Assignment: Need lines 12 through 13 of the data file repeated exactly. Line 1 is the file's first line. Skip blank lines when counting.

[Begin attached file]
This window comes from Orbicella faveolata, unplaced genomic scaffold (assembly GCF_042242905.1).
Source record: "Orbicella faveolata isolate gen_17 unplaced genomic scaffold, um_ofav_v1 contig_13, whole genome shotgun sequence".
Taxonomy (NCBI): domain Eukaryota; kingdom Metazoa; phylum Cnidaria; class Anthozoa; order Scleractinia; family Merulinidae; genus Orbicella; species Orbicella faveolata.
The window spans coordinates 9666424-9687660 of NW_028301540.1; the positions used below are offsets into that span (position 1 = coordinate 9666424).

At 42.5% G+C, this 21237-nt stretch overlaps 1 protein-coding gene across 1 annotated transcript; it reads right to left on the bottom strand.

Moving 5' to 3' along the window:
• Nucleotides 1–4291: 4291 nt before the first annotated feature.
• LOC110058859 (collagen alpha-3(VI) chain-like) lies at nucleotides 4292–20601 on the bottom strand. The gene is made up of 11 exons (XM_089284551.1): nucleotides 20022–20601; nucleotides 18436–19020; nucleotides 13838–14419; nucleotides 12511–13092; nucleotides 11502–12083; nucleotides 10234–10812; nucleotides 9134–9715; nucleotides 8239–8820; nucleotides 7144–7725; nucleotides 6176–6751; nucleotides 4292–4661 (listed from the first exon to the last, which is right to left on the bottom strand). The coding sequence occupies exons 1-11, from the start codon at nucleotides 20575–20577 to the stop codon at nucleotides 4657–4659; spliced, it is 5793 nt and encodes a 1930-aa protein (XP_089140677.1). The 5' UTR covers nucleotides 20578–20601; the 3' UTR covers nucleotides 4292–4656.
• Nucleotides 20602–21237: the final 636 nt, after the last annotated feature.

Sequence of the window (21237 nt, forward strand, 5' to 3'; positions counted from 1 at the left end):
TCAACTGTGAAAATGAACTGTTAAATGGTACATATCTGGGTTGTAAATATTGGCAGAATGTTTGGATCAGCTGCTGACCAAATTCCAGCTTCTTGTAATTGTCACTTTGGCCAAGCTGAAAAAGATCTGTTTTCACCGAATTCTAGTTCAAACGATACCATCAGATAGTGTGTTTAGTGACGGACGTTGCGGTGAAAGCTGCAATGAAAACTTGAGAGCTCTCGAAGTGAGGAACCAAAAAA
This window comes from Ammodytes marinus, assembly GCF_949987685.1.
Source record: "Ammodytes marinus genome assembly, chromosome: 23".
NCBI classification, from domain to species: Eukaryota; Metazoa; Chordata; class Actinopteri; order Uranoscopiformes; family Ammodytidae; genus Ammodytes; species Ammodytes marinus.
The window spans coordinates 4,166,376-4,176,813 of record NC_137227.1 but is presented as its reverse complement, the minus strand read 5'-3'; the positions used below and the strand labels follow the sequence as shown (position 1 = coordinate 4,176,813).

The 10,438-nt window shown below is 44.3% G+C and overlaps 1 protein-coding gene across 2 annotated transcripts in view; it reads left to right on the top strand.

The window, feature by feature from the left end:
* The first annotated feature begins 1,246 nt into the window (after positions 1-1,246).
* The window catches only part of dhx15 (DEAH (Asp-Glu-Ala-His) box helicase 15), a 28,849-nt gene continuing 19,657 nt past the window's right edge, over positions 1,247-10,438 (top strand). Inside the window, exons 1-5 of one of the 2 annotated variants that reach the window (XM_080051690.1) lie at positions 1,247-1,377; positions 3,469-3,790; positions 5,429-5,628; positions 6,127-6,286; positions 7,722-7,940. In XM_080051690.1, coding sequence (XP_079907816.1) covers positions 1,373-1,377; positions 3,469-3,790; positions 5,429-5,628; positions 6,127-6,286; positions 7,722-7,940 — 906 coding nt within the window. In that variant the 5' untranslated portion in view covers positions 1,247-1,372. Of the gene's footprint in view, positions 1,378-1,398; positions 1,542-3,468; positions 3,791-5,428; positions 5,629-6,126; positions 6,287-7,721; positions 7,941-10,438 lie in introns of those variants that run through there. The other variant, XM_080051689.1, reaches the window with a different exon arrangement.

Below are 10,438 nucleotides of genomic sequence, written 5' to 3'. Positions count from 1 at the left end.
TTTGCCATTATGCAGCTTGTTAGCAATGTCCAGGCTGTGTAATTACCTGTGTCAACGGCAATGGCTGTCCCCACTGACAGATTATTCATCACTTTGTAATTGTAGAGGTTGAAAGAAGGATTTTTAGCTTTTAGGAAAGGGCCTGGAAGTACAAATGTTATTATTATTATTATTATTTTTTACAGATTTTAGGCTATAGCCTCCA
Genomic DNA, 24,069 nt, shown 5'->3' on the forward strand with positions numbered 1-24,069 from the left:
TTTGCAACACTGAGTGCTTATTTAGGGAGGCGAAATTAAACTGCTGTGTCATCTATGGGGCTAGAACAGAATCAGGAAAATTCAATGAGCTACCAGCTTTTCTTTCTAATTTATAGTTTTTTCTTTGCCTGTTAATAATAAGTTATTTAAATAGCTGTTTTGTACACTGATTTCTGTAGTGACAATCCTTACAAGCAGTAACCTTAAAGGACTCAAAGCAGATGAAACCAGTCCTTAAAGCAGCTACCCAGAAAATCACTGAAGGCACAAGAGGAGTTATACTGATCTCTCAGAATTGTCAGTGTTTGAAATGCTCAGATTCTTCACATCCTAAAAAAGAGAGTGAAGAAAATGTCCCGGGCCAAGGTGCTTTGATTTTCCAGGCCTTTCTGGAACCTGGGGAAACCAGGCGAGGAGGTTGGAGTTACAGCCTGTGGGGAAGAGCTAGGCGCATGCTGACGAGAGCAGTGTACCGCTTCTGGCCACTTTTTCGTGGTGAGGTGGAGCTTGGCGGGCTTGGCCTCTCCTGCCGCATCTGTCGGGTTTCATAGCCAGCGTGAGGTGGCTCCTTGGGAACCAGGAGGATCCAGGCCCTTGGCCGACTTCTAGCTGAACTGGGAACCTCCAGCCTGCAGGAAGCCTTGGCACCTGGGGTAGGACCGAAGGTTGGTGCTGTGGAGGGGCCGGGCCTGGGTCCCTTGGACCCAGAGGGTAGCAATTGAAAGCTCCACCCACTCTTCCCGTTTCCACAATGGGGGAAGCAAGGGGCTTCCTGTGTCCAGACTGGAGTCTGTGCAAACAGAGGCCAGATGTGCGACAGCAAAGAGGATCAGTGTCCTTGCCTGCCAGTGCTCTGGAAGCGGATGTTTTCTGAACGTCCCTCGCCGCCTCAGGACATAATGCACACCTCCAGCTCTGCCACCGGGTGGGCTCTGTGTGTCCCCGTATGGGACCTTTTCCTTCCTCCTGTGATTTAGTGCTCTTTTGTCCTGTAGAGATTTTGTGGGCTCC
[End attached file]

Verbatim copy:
This window comes from Ammodytes marinus, assembly GCF_949987685.1.
Source record: "Ammodytes marinus genome assembly, chromosome: 23".